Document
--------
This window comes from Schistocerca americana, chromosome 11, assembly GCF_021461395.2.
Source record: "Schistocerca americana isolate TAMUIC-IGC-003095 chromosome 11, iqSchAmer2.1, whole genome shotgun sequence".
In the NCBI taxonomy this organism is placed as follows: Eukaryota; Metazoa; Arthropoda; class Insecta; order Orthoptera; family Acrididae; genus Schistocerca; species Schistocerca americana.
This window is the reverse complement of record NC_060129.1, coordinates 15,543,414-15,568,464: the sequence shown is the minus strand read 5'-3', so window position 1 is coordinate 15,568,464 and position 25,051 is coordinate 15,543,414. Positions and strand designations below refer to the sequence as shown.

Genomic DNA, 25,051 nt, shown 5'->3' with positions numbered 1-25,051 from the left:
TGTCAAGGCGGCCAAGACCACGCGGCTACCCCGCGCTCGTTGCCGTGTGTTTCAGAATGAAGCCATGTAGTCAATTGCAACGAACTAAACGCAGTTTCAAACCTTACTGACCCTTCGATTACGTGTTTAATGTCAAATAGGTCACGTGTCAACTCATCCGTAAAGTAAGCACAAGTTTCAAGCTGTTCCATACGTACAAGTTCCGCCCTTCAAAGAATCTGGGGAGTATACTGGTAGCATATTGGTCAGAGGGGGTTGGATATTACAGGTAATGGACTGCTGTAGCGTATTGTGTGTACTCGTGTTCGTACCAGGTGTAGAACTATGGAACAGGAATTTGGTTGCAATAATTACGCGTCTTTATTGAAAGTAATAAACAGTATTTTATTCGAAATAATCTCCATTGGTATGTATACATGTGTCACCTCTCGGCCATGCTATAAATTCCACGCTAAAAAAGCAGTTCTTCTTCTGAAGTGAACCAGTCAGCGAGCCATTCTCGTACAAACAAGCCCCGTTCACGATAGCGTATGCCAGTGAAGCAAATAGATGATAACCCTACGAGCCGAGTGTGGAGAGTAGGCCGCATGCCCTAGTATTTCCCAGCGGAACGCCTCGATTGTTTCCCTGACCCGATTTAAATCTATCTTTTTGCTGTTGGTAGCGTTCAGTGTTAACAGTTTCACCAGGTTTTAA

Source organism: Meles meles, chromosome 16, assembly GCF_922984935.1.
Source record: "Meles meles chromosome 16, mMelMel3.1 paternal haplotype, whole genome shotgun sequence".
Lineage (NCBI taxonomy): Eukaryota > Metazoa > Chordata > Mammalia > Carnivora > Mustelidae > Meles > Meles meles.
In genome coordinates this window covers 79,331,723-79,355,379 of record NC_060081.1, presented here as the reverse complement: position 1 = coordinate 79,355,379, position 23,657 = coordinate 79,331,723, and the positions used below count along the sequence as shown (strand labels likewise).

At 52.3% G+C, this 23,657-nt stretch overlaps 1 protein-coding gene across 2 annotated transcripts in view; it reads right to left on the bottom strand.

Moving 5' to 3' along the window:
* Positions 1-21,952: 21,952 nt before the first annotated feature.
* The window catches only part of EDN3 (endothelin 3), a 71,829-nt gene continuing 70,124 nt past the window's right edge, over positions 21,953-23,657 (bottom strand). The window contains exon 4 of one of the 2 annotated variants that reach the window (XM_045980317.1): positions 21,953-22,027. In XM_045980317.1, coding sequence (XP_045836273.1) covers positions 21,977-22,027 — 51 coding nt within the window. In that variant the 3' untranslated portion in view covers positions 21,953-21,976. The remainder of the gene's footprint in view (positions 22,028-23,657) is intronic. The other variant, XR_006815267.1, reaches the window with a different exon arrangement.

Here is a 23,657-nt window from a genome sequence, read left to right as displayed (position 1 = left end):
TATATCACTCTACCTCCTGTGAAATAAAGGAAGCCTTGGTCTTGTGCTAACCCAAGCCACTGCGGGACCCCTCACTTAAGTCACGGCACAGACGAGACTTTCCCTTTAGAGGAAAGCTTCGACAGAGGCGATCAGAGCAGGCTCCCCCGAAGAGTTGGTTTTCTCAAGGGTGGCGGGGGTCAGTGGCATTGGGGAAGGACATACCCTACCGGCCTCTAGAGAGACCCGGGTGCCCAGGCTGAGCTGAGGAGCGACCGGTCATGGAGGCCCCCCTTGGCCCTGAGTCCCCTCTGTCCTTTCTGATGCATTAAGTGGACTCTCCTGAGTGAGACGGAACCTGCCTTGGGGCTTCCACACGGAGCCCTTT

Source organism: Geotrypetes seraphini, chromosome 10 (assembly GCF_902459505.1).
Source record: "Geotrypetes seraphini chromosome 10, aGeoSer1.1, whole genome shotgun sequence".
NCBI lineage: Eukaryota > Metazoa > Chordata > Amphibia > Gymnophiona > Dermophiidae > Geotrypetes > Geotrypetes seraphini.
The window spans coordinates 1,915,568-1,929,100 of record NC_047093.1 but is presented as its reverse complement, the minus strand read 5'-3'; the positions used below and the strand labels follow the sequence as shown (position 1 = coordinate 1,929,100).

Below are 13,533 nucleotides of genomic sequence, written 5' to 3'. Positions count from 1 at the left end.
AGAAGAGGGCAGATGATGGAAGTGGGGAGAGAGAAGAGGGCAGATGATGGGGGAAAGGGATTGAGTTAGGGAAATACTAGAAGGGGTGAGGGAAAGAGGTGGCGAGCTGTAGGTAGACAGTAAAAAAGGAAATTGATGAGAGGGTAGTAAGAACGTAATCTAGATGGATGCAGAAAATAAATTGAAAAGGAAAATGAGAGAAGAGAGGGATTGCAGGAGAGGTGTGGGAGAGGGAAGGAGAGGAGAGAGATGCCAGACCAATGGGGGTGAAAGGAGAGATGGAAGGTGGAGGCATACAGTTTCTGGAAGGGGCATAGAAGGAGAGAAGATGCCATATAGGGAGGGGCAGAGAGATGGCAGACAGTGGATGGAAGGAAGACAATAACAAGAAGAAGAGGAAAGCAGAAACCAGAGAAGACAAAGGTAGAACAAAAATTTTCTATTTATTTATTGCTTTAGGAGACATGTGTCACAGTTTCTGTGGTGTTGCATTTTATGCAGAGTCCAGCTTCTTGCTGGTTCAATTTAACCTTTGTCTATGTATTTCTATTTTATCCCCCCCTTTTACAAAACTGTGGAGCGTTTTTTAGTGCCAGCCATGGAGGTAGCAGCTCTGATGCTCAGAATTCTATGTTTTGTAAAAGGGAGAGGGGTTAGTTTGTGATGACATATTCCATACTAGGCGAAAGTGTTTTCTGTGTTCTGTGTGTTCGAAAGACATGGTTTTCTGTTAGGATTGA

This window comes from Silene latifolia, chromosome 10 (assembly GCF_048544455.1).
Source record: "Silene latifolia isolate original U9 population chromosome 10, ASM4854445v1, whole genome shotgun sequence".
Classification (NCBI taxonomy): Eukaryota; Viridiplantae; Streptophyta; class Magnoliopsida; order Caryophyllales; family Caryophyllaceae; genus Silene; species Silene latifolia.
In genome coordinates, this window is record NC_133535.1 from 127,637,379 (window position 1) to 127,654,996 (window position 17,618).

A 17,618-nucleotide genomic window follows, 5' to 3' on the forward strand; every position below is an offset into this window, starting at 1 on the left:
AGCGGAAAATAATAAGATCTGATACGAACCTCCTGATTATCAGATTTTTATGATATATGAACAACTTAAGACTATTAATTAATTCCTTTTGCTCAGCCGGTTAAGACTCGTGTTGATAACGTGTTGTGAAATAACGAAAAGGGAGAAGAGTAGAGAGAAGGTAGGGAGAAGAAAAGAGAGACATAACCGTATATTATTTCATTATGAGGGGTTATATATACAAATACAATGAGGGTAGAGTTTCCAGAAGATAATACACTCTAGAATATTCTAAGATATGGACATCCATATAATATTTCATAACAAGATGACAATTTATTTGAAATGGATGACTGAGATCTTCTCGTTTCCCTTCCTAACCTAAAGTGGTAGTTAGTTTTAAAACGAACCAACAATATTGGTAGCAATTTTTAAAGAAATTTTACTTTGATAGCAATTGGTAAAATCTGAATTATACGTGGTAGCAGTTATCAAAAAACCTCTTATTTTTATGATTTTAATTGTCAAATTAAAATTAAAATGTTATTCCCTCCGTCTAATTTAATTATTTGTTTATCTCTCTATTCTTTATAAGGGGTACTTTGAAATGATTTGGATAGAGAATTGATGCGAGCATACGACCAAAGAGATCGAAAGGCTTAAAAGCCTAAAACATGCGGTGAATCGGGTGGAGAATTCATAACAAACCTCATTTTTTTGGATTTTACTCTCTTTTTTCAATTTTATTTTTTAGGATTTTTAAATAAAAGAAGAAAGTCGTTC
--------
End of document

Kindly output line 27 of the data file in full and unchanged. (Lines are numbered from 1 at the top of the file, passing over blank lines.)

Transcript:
A 17,618-nucleotide genomic window follows, 5' to 3' on the forward strand; every position below is an offset into this window, starting at 1 on the left: